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The Fall: New Facts Emerge

This type of moody Fall finds favor with longtime fans, but it may put off a newcomer expecting pop ditties, memorable chords, and bouncier melodies.

The Fall

New Facts Emerge

Label: Cherry Red
Release Date: 2017-07-28

For 32 years and as many studio albums, the Fall as a band backs Mark E. Smith as a vocalist. His rants, mutters, and yelps speckle his distinctive delivery of his native Manchester's accented stress. Over the extended period, female musicians have joined him. Each has lasted a while, often as Smith's partner personally as well as on record and stage. Then, she departs, and the band plays on, A few years, a few albums on, another woman or even two may enter the lineup, and the songs adjust.

With Elena Poulou now off the roster, the Fall's most stable line-up again shifts. New Facts Emerge by its title may allude to this recurring situation. "Segue" opens with Smith chortling on a cheap tape for half a minute, before the rock returns on "Fol De Rol". In the band's familiar style, the riff goes up and down, pumping along behind Smith's snarl. He's slurring more than usual early on this record.

At 60, Smith continues, as very few of his peers have from the punk era, to challenge audiences. This album does not differ much from those with Poulou on keyboards for a dozen years and seven studio discs. The Fall stretches out on "Fol De Rol", "Couples vs Jobless Mid 30s" and the closer.

These three tunes emphasize keyboards, here provided on synthesizer by guitarist Peter Greenway and Mellotron by bassist Dave Spurr. While the casual listener of the Fall may think that the tracks erupt and scatter randomly, the band pays attention to their sequencing. Co-production between Smith and drummer Kieron Melling attests to a democratization (at least theoretically given Smith's dominance over band mates, whom he has been quoted as comparing to a football squad traded and changed at the will of a manager). This sharing of duties strengthens the record's subtle balance.

In between the three longer tracks. "Brillo De Facto" saunters along before a brief rattle controversially titled "Victoria Train Station Massacre" and the title cut, which hearkens back to the simple structure of instruments banging out repetition, as a mantra and as the band's foundation.

Midway through many Fall studio efforts, songs wobble and loosen. "Couples" recalls the past decade's sonic experiments, as effects whir and reverberate. Weakening the stolid construction of the previous tracks, this song typifies the spookier kind of Fall song, with overlapping voices, lyrics as if mad poetry, and a setting befitting a lunatic's rants. This type of moody Fall finds favor with longtime fans, but it may put off a newcomer expecting pop ditties, memorable chords, and bouncier melodies.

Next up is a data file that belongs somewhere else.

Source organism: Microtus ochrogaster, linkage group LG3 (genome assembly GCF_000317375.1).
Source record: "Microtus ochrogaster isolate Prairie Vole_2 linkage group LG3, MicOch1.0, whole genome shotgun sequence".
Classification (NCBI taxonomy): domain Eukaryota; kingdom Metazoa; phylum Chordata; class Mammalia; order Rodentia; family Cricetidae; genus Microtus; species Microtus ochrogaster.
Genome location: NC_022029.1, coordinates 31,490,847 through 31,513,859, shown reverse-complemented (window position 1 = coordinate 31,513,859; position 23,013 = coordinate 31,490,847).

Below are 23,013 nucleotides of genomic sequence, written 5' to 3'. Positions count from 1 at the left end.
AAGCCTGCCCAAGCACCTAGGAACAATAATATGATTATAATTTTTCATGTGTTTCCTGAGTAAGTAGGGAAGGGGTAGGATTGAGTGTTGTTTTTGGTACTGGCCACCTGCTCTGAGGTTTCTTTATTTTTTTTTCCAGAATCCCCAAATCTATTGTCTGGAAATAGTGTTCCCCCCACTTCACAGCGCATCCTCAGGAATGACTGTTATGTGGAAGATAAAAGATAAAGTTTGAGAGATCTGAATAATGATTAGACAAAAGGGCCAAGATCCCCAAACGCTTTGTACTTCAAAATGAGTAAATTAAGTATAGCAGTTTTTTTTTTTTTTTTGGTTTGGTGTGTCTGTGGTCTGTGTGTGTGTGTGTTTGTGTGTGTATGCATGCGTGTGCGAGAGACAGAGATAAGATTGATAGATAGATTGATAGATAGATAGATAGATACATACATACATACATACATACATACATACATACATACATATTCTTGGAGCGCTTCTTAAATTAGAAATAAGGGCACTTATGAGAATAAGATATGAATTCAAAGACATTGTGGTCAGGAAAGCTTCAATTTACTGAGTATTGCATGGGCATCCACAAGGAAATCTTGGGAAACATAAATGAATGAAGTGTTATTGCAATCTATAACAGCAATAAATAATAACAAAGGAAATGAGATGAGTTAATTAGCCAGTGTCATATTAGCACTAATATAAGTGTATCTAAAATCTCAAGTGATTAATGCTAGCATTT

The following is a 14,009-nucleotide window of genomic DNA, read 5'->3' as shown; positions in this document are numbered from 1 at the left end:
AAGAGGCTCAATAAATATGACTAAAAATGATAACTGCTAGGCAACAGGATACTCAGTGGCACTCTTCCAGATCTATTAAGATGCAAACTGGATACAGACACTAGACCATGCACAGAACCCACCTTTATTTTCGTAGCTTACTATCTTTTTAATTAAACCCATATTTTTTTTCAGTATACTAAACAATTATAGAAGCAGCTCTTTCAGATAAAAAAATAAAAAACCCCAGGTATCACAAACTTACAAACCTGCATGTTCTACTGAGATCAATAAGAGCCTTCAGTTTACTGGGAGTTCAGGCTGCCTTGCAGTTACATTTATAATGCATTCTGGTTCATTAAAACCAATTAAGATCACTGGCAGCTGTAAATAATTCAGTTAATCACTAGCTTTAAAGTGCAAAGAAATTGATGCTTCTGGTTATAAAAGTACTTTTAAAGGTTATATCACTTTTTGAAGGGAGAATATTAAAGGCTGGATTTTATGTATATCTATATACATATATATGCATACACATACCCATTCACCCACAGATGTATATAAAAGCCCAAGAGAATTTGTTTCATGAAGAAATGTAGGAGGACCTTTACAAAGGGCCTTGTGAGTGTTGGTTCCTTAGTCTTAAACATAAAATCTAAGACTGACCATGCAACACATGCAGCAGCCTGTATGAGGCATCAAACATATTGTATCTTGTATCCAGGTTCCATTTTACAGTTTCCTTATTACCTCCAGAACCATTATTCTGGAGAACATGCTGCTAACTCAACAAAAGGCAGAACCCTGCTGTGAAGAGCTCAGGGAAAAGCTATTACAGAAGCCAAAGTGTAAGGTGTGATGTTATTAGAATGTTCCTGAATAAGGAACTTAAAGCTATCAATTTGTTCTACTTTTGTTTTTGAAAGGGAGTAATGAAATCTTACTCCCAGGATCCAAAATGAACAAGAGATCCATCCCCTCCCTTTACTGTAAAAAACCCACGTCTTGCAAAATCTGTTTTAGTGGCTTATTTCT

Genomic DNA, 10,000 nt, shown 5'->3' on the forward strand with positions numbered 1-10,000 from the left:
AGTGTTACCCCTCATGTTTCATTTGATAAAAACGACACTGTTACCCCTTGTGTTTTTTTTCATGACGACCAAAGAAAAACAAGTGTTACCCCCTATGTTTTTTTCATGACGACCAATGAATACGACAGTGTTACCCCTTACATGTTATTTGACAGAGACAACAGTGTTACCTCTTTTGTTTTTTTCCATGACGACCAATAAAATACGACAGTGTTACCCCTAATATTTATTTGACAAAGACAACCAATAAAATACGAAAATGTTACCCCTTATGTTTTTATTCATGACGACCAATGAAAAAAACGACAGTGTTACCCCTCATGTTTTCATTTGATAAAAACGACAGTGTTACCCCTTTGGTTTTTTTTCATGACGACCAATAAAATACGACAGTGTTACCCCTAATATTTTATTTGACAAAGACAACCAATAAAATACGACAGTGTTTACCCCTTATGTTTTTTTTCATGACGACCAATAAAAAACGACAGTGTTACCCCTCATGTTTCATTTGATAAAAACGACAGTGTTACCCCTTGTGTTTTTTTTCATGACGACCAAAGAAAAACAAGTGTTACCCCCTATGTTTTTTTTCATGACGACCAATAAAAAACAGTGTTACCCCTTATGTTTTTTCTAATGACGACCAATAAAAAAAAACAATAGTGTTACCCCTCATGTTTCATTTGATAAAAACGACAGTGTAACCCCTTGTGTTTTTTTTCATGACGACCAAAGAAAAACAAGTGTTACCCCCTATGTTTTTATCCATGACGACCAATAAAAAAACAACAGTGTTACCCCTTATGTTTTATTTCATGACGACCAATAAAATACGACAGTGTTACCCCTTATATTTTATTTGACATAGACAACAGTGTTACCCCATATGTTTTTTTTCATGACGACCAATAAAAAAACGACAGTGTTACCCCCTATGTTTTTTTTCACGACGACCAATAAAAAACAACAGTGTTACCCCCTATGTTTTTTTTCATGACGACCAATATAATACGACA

A love of rockabilly may surprise such newcomers, but the Fall unearths as covers and as originals this jaunty beat now and then."Second House Now" starts off as such, before swerving into a sleeker style. The band unites. They are tight, contributing efficiently to whatever Smith seeks. In the past, studio albums often included covers, but for a decade they have tilted as here, to original songs.

"O! ZZTRRK Man" by its appearance promises mystery. Beneath a swirling pop-punk arrangement, Smith squawks submerged, barely emitting distorted mumbles as if trapped on a submarine's radio transmission. It works, for this combines the accessible (relatively speaking) tunefulness of the band with Smith's odd sensibilities. For all of its eccentricities, the Fall can create catchy, if weird, songs.

So does "Gibbus Gibson", a cleaner production over a snappy guitar, crashing cymbals, and a modest bass line. Smith's vocal is pushed above and in front in this mix, as the lead contribution to this track. But then, it detours into unhinged territory, on its way out. "Groundsboy" turns back to the chugging pace of the rockabilly-influenced strain. Melling's sticks clatter on drum rims, as Smith growls over Spurr and Greenway's deeper chants.

This restless, edgy album concludes with "Nine Out of Ten" as its 11th entry. That begins with a dramatic jangle hinting of a spaghetti western's soundtrack. Smith's voice threatens to push studio monitors into the red. "I was older," Smith reflects and repeats.

He is, but he and the band present a solid effort. My promo stream stopped suddenly in the middle of the final track. This may signal if not subversive intent from the band a fitting way to keep at least this listener wondering, once again, what this newest Fall gang is up to. The Fall leaves us guessing.


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